• FullThreadDump demonstrates the use of the java.lang.management API to get a full thread dump and detect deadlocks programmatically.

  • VerboseGC demonstrates the use of the java.lang.management API to print the garbage collection statistics and memory usage of an application.

In addition to the java.lang.management package, the JDK release includes platform extensions in the com.sun.management package. The platform extensions include a management interface to obtain detailed statistics from garbage collectors that perform collections in cycles. These extensions also include a management interface to obtain additional memory statistics from the operating system.

The java.lang.instrument Package

The java.lang.instrument package provides services that allow Java programming language agents to instrument programs running on the JVM.

Instrumentation is used by tools such as profilers, tools for tracing method calls, and many others. The package facilitates both load-time and dynamic instrumentation. It also includes methods to obtain information about the loaded classes and information about the amount of storage consumed by a given object.

The java.lang.Thread Class

The java.lang.Thread class has a static method called getAllStackTraces, which returns a map of stack traces for all live threads.

The Thread class also has a method called getState, which returns the thread state; states are defined by the java.lang.Thread.State enumeration. These methods can be useful when you add diagnostic or monitoring capabilities to an application.

JVM Tool Interface

The JVM Tool Interface (JVM TI) is a native (C/C++) programming interface that can be used by a wide range of development and monitoring tools.

JVM TI provides an interface for the full breadth of tools that need access to VM state, including but not limited to profiling, debugging, monitoring, thread analysis, and coverage analysis tools.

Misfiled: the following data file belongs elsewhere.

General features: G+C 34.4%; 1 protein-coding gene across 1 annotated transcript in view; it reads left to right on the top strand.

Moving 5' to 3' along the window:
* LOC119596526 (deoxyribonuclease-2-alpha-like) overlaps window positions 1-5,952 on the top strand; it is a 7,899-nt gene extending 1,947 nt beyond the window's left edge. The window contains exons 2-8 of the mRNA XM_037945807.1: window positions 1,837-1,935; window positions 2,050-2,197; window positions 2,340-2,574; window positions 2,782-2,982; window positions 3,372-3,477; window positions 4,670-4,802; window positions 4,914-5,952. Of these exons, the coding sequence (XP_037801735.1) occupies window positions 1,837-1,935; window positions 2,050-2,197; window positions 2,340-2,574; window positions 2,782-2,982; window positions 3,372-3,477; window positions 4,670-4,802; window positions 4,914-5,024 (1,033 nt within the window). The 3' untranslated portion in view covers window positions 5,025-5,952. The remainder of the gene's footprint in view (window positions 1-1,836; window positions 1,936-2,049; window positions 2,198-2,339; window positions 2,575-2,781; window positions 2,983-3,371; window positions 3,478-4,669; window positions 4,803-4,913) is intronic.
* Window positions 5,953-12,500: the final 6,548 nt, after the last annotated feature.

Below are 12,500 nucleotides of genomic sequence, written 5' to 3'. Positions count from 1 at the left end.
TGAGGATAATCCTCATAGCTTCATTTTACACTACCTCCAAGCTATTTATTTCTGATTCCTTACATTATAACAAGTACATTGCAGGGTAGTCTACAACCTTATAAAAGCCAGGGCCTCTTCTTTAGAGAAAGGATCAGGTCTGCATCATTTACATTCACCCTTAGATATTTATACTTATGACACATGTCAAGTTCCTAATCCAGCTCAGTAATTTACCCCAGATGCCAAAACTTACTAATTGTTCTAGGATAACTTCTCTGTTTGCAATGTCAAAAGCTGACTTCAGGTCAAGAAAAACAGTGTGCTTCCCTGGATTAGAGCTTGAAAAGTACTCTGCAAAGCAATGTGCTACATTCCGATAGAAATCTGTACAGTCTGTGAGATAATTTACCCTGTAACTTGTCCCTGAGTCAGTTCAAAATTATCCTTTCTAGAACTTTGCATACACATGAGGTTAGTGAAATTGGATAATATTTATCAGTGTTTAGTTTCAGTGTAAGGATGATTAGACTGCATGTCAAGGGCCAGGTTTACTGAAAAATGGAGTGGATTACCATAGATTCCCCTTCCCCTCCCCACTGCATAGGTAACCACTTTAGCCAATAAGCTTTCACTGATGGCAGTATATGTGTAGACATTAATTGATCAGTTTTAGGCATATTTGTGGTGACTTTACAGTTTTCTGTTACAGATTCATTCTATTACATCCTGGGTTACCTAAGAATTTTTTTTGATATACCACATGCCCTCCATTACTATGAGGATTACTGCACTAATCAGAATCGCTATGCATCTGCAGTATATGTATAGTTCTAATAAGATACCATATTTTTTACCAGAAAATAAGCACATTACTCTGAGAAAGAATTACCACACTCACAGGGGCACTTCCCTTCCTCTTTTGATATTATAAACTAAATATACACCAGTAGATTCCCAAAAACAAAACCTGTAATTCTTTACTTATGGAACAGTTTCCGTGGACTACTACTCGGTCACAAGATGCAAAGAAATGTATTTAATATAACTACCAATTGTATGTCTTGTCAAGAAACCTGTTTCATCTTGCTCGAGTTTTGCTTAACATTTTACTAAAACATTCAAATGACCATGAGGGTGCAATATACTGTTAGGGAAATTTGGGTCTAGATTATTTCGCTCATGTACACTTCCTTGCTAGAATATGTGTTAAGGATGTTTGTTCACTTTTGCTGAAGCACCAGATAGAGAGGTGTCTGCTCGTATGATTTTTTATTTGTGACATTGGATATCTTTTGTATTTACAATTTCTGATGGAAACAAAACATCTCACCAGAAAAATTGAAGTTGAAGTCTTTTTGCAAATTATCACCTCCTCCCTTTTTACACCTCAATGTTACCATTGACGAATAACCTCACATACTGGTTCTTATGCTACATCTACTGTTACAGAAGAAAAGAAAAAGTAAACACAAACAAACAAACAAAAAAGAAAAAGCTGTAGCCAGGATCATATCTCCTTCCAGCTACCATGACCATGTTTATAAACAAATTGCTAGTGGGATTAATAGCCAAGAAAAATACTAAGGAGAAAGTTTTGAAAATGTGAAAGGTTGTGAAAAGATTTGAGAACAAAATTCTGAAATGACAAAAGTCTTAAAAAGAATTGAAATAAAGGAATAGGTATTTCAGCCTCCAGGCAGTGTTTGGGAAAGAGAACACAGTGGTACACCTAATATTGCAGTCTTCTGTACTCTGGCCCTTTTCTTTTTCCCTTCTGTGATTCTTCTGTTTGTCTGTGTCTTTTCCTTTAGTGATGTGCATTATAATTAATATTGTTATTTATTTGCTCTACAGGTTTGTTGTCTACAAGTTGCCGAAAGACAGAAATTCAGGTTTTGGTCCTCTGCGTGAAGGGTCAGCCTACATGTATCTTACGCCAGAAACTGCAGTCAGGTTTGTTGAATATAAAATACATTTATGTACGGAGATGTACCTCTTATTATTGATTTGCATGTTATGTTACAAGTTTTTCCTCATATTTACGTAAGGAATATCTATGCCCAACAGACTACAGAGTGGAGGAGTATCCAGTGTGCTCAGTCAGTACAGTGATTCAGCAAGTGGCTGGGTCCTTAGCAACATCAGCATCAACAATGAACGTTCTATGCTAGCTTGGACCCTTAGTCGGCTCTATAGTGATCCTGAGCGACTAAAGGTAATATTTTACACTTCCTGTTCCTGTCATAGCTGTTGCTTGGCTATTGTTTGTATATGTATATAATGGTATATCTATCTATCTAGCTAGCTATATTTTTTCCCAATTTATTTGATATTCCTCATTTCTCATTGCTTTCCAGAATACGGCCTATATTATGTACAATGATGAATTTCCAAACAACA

Some examples of agents that rely on JVM TI are the following:

  • Java Debug Wire Protocol (JDWP)

  • The java.lang.instrument package

The specification for JVM TI can be found in the JVM Tool Interface documentation.

The JDK includes example code that demonstrates the usage of JVM TI. These examples can be found in the $JAVA_HOME/demo/jvmti directory. Some of the example codes are as follows:

  • mtrace is an agent library that tracks method call and return counts. It uses bytecode instrumentation to instrument all classes loaded into the virtual machine and prints a sorted list of the frequently used methods.

  • heapTracker is an agent library that tracks object allocation. It uses bytecode instrumentation to instrument constructor methods.

  • heapViewer is an agent library that prints heap statistics when the Control+Break handler is invoked. See Control+Break Handler. For each loaded class it prints an instance count of that class and the space used.

The jrunscript Utility

The jrunscript utility is a command-line script shell.

It supports script execution in both interactive mode and in batch mode. By default, the shell uses JavaScript, but you can specify any other scripting language for which you supply the path to the script engines's JAR file of .class files.

Thanks to the communication between the Java language and the scripting language, the jrunscript utility supports an exploratory programming style.

See jrunscript in the Java Platform, Standard Edition Tools Reference.

The jsadebugd Daemon

The Java Serviceability Agent Debug Daemon (jsadebugd) attaches to a Java process or to a core file and acts as a debug server.

This utility is currently available only on Oracle Solaris and Linux operating systems. Remote clients such as jstack, jmap, and jinfo can attach to the server using Java Remote Method Invocation (RMI).